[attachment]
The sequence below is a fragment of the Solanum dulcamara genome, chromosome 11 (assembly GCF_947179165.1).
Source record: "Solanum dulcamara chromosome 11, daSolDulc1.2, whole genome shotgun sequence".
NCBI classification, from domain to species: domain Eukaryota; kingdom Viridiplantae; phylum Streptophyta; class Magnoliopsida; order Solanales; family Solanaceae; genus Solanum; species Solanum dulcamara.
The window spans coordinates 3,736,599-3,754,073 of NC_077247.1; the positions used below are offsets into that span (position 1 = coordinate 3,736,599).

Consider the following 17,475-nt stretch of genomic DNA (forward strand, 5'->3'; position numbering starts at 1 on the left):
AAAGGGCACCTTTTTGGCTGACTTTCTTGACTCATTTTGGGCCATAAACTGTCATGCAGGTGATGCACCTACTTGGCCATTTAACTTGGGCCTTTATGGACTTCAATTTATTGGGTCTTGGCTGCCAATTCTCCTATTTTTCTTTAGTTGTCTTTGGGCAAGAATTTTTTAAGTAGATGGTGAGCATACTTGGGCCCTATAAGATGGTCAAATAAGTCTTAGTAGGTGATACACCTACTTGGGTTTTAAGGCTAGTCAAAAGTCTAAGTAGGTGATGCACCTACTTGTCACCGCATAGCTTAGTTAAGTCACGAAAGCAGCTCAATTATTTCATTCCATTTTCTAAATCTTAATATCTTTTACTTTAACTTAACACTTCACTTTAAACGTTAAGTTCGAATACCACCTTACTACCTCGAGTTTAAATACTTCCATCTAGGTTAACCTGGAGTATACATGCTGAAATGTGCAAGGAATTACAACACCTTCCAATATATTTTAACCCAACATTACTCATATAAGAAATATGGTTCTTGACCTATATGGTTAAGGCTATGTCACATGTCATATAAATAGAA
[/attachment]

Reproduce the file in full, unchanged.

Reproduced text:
The sequence below is a fragment of the Solanum dulcamara genome, chromosome 11 (assembly GCF_947179165.1).
Source record: "Solanum dulcamara chromosome 11, daSolDulc1.2, whole genome shotgun sequence".
NCBI classification, from domain to species: domain Eukaryota; kingdom Viridiplantae; phylum Streptophyta; class Magnoliopsida; order Solanales; family Solanaceae; genus Solanum; species Solanum dulcamara.
The window spans coordinates 3,736,599-3,754,073 of NC_077247.1; the positions used below are offsets into that span (position 1 = coordinate 3,736,599).

Consider the following 17,475-nt stretch of genomic DNA (forward strand, 5'->3'; position numbering starts at 1 on the left):
AAAGGGCACCTTTTTGGCTGACTTTCTTGACTCATTTTGGGCCATAAACTGTCATGCAGGTGATGCACCTACTTGGCCATTTAACTTGGGCCTTTATGGACTTCAATTTATTGGGTCTTGGCTGCCAATTCTCCTATTTTTCTTTAGTTGTCTTTGGGCAAGAATTTTTTAAGTAGATGGTGAGCATACTTGGGCCCTATAAGATGGTCAAATAAGTCTTAGTAGGTGATACACCTACTTGGGTTTTAAGGCTAGTCAAAAGTCTAAGTAGGTGATGCACCTACTTGTCACCGCATAGCTTAGTTAAGTCACGAAAGCAGCTCAATTATTTCATTCCATTTTCTAAATCTTAATATCTTTTACTTTAACTTAACACTTCACTTTAAACGTTAAGTTCGAATACCACCTTACTACCTCGAGTTTAAATACTTCCATCTAGGTTAACCTGGAGTATACATGCTGAAATGTGCAAGGAATTACAACACCTTCCAATATATTTTAACCCAACATTACTCATATAAGAAATATGGTTCTTGACCTATATGGTTAAGGCTATGTCACATGTCATATAAATAGAA